Gov. Wolf Issues Executive Order Directing DEP To Join Regional Initiative To Limit Greenhouse Gas Emissions From Power Plants
On October 3, Gov. Tom Wolf took executive action instructing the Department of Environmental Protection to join the interstate Regional Greenhouse Gas Initiative (RGGI), a market-based collaboration among nine Northeast and Mid-Atlantic states to reduce greenhouse gas emissions from power plants and combat climate change while generating economic growth.
“Climate change is the most critical environmental threat confronting the world, and power generation is one of the biggest contributors to greenhouse gas emissions,” said Gov. Wolf. “Given the urgency of the climate crisis facing Pennsylvania and the entire planet, the Commonwealth must continue to take concrete, economically sound and immediate steps to reduce emissions. Joining RGGI will give us that opportunity to better protect the health and safety of our citizens.”
This is the second major step the Wolf Administration took this week on climate change.
On October 2, Pennsylvania and the 12 other states and jurisdictions participating in the regional Transportation and Climate Initiative have made available a framework for a draft regional policy proposal to reduce greenhouse gas pollution from transportation, and are encouraging interested individuals and organizations to provide feedback on the draft framework through the TCI portal.
The policy framework calls for a regional cap-and-trade program be established covering transportation fuel suppliers in the region covered by the Initiative. Click Here for more.
Participating states have agreed, either through regulation or legislation, to implement RGGI through a regional cap-and-trade program involving CO2 emitting electric power plants.
These states (Connecticut, Delaware, Maine, Maryland, Massachusetts, New Hampshire, New York, Rhode Island, and Vermont) set a cap on total CO2 [carbon dioxide] emissions from electric power generators in their states.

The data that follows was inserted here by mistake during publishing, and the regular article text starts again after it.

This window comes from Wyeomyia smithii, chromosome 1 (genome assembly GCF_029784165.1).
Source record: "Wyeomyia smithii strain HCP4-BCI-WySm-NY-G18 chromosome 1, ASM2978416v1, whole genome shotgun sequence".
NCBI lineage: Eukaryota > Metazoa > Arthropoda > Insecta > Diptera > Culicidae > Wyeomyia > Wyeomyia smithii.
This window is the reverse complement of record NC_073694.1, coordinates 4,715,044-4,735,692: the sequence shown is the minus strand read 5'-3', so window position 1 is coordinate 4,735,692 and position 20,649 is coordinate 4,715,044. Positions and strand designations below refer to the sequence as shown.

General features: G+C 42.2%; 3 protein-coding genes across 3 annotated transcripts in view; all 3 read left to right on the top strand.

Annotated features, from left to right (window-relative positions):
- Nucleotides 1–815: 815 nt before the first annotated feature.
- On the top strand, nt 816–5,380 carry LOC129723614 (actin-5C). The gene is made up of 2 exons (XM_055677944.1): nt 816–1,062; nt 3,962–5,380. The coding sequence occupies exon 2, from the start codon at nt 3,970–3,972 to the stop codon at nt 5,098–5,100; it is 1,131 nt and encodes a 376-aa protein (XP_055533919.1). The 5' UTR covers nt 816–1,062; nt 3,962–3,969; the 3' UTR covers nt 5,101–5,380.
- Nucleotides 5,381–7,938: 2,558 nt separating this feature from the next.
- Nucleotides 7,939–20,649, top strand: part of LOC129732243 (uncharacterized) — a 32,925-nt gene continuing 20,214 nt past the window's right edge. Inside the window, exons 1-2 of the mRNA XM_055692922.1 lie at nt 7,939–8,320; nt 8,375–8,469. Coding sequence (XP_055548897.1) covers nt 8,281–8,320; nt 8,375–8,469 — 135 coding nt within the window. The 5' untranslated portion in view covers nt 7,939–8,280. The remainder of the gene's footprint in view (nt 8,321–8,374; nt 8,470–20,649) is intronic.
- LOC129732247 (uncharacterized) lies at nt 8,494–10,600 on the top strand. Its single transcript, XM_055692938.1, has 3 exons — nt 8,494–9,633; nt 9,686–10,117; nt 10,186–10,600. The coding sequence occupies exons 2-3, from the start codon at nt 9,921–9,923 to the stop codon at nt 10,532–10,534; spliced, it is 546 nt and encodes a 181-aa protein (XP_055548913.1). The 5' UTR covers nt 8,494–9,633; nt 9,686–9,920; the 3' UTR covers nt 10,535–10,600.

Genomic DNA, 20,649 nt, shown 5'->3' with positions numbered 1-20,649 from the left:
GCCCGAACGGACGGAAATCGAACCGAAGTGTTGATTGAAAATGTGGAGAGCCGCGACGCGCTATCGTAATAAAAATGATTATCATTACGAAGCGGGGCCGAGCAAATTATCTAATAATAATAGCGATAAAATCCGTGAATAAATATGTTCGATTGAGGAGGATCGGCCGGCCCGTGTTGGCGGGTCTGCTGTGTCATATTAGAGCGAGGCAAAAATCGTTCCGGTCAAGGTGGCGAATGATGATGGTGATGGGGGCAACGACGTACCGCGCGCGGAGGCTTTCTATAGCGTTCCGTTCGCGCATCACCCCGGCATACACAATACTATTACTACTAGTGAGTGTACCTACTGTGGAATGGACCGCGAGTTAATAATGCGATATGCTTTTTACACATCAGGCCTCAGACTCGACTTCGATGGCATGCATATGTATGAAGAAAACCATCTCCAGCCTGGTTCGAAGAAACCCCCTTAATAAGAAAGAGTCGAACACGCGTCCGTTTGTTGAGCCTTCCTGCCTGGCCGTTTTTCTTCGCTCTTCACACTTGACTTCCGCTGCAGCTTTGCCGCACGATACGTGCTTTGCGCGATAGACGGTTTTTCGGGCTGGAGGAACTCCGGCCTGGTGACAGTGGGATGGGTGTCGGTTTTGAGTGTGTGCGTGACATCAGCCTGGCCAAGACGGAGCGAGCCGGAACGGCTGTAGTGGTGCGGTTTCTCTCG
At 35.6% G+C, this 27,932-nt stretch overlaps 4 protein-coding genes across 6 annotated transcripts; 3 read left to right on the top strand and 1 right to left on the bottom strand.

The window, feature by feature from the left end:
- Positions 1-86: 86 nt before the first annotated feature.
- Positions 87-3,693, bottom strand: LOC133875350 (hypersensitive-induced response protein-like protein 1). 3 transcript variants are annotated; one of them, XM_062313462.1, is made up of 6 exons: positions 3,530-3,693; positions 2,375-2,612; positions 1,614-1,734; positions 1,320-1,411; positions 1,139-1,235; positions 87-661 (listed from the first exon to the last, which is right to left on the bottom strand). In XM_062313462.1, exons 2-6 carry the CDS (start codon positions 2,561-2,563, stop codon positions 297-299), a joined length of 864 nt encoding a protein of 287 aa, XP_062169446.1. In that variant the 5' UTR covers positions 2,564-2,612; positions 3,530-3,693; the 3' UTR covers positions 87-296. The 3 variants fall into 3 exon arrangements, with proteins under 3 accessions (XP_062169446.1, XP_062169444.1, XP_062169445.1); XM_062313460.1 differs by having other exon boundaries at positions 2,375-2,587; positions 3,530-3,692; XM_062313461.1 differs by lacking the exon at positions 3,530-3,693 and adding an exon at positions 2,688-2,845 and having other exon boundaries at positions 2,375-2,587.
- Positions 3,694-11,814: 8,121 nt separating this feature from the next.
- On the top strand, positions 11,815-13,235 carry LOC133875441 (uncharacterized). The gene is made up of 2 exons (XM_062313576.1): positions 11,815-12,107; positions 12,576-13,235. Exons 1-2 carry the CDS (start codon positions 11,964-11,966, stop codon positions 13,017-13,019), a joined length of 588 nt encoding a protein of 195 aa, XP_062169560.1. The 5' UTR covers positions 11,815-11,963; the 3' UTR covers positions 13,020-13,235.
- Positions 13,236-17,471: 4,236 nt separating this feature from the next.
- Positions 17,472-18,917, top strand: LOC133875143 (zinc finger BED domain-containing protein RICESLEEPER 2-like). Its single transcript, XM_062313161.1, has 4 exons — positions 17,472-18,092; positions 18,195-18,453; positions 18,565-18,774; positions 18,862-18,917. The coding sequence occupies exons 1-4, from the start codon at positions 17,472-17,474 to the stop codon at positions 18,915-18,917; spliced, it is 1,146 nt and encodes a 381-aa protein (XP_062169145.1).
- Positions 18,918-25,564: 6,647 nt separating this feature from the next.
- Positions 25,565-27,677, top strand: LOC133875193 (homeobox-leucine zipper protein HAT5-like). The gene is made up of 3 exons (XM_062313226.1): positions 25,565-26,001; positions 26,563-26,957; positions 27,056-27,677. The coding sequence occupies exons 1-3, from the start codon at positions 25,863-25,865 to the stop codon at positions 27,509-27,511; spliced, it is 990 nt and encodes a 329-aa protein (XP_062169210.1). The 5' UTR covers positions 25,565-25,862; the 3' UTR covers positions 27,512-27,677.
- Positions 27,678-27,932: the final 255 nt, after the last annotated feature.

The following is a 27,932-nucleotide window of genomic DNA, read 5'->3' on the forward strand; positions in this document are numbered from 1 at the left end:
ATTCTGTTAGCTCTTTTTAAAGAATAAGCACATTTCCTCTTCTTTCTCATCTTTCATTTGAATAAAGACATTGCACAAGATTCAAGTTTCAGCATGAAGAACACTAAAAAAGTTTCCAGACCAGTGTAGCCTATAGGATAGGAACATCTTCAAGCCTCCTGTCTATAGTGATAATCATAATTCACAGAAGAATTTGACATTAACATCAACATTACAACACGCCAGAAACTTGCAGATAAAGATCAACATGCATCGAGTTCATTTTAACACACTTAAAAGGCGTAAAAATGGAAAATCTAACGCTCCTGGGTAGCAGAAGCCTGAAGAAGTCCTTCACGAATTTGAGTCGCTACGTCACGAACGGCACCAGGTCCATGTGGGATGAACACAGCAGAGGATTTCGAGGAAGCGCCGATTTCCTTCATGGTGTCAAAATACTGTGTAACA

In order to show compliance with the cap, power plants must purchase a credit or “allowance,” for each ton of CO2, they emit. These purchases are made at quarterly auctions conducted by RGGI.
The most recent RGGI auction held September 4th resulted in an allowance price of $5.20 per ton. The proceeds from the auctions are allocated back to the participating states in proportion to the amount of carbon subject to regulation in each state.
“This initiative represents a unique opportunity for Pennsylvania to become a leader in combating climate change and grow our economy by partnering with neighboring states,” said Patrick McDonnell, secretary of the Department of Environmental Protection. “As a major electricity producer, Pennsylvania has a significant opportunity to reduce emissions and demonstrate its commitment to addressing climate change through a program with a proven track record.”
The RGGI states have reduced power sector CO2 pollution by 45 percent since 2005, while the region’s per-capita GDP has continued to grow.
Through its first six years of existence, RGGI investments were found to return $2.31 billion in lifetime energy bill savings to more than 161,000 households and 6,000 businesses that participated in programs funded by RGGI proceeds, and to 1.5 million households and over 37,000 businesses that received direct bill assistance.
Pennsylvania exports nearly a third of the electricity it produces, and the cost of RGGI compliance for exported electricity will be paid by electric customers in the states where that electricity is ultimately used.
“We know that we can’t complete this process in a vacuum. The conversation we’ve begun over the past year needs to continue if we are going to craft regulations that fit Pennsylvania’s unique energy mix, while making sure that the transition to a cleaner energy mix doesn’t leave behind workers and communities our state has relied on for decades to produce its power,” said Gov. Wolf. “And it will take buy in from the legislature to ensure we’re protecting Pennsylvanians from the increasing effects of the climate crisis.”
Reducing CO2 emissions as part of combating climate change is a top priority for the Wolf Administration.
In January, Gov. Wolf signed an executive order to set Pennsylvania’s first statewide climate goals, aiming to reduce greenhouse gas emissions by 26 percent by 2025 and by 80 percent by 2050, compared to 2005 levels.
The scientific consensus is the planet is experiencing climate change in real time, and the impacts are felt everywhere.
In 2015, the Pennsylvania Climate Impacts Assessment Update found that Pennsylvania has undergone a long-term warming over the prior 110 years, and that current warming trends are expected to increase at an accelerated rate with average temperatures projected to increase an additional 5.4 degrees by 2050.